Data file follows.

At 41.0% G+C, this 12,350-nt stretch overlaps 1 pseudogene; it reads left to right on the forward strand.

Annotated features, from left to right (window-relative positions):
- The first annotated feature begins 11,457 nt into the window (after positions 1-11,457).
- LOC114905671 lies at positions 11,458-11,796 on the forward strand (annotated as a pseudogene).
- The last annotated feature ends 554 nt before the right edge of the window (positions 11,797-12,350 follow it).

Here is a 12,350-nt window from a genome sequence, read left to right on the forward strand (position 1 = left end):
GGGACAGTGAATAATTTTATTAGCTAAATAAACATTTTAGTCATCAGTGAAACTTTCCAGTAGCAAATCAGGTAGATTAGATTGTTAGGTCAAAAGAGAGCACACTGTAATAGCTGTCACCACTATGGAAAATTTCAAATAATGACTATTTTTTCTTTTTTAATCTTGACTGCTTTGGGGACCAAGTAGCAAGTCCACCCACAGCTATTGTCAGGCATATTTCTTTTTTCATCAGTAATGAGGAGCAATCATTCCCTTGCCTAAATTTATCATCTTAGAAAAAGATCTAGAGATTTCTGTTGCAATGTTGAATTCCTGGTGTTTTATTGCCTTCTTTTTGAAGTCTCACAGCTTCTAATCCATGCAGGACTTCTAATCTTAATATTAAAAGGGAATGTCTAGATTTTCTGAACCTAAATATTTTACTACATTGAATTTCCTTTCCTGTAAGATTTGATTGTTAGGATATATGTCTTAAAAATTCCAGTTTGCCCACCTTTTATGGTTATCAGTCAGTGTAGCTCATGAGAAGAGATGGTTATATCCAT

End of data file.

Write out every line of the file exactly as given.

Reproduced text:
At 41.0% G+C, this 12,350-nt stretch overlaps 1 pseudogene; it reads left to right on the forward strand.

Annotated features, from left to right (window-relative positions):
- The first annotated feature begins 11,457 nt into the window (after positions 1-11,457).
- LOC114905671 lies at positions 11,458-11,796 on the forward strand (annotated as a pseudogene).
- The last annotated feature ends 554 nt before the right edge of the window (positions 11,797-12,350 follow it).

Here is a 12,350-nt window from a genome sequence, read left to right on the forward strand (position 1 = left end):
GGGACAGTGAATAATTTTATTAGCTAAATAAACATTTTAGTCATCAGTGAAACTTTCCAGTAGCAAATCAGGTAGATTAGATTGTTAGGTCAAAAGAGAGCACACTGTAATAGCTGTCACCACTATGGAAAATTTCAAATAATGACTATTTTTTCTTTTTTAATCTTGACTGCTTTGGGGACCAAGTAGCAAGTCCACCCACAGCTATTGTCAGGCATATTTCTTTTTTCATCAGTAATGAGGAGCAATCATTCCCTTGCCTAAATTTATCATCTTAGAAAAAGATCTAGAGATTTCTGTTGCAATGTTGAATTCCTGGTGTTTTATTGCCTTCTTTTTGAAGTCTCACAGCTTCTAATCCATGCAGGACTTCTAATCTTAATATTAAAAGGGAATGTCTAGATTTTCTGAACCTAAATATTTTACTACATTGAATTTCCTTTCCTGTAAGATTTGATTGTTAGGATATATGTCTTAAAAATTCCAGTTTGCCCACCTTTTATGGTTATCAGTCAGTGTAGCTCATGAGAAGAGATGGTTATATCCAT